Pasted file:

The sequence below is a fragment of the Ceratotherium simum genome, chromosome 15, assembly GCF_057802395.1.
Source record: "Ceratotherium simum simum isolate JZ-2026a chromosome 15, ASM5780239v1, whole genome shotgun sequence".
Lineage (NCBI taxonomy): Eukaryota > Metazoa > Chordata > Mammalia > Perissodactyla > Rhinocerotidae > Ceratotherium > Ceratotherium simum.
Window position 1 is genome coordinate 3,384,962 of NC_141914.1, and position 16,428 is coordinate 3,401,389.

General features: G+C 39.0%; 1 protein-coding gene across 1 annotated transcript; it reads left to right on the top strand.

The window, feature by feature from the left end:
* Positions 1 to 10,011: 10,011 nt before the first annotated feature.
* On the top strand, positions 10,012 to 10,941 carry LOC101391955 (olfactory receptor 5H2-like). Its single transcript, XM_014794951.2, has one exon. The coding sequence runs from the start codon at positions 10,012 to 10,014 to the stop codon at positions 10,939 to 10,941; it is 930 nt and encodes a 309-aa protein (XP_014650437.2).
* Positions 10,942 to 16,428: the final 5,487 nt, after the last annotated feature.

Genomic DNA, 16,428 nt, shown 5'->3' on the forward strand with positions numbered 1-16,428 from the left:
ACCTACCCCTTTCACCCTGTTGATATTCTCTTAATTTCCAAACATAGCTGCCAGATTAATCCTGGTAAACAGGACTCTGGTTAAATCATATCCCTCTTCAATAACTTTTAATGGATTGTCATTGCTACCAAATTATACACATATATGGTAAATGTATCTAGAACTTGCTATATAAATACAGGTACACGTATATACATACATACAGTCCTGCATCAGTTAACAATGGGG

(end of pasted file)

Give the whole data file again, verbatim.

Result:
The sequence below is a fragment of the Ceratotherium simum genome, chromosome 15, assembly GCF_057802395.1.
Source record: "Ceratotherium simum simum isolate JZ-2026a chromosome 15, ASM5780239v1, whole genome shotgun sequence".
Lineage (NCBI taxonomy): Eukaryota > Metazoa > Chordata > Mammalia > Perissodactyla > Rhinocerotidae > Ceratotherium > Ceratotherium simum.
Window position 1 is genome coordinate 3,384,962 of NC_141914.1, and position 16,428 is coordinate 3,401,389.

General features: G+C 39.0%; 1 protein-coding gene across 1 annotated transcript; it reads left to right on the top strand.

The window, feature by feature from the left end:
* Positions 1 to 10,011: 10,011 nt before the first annotated feature.
* On the top strand, positions 10,012 to 10,941 carry LOC101391955 (olfactory receptor 5H2-like). Its single transcript, XM_014794951.2, has one exon. The coding sequence runs from the start codon at positions 10,012 to 10,014 to the stop codon at positions 10,939 to 10,941; it is 930 nt and encodes a 309-aa protein (XP_014650437.2).
* Positions 10,942 to 16,428: the final 5,487 nt, after the last annotated feature.

Genomic DNA, 16,428 nt, shown 5'->3' on the forward strand with positions numbered 1-16,428 from the left:
ACCTACCCCTTTCACCCTGTTGATATTCTCTTAATTTCCAAACATAGCTGCCAGATTAATCCTGGTAAACAGGACTCTGGTTAAATCATATCCCTCTTCAATAACTTTTAATGGATTGTCATTGCTACCAAATTATACACATATATGGTAAATGTATCTAGAACTTGCTATATAAATACAGGTACACGTATATACATACATACAGTCCTGCATCAGTTAACAATGGGG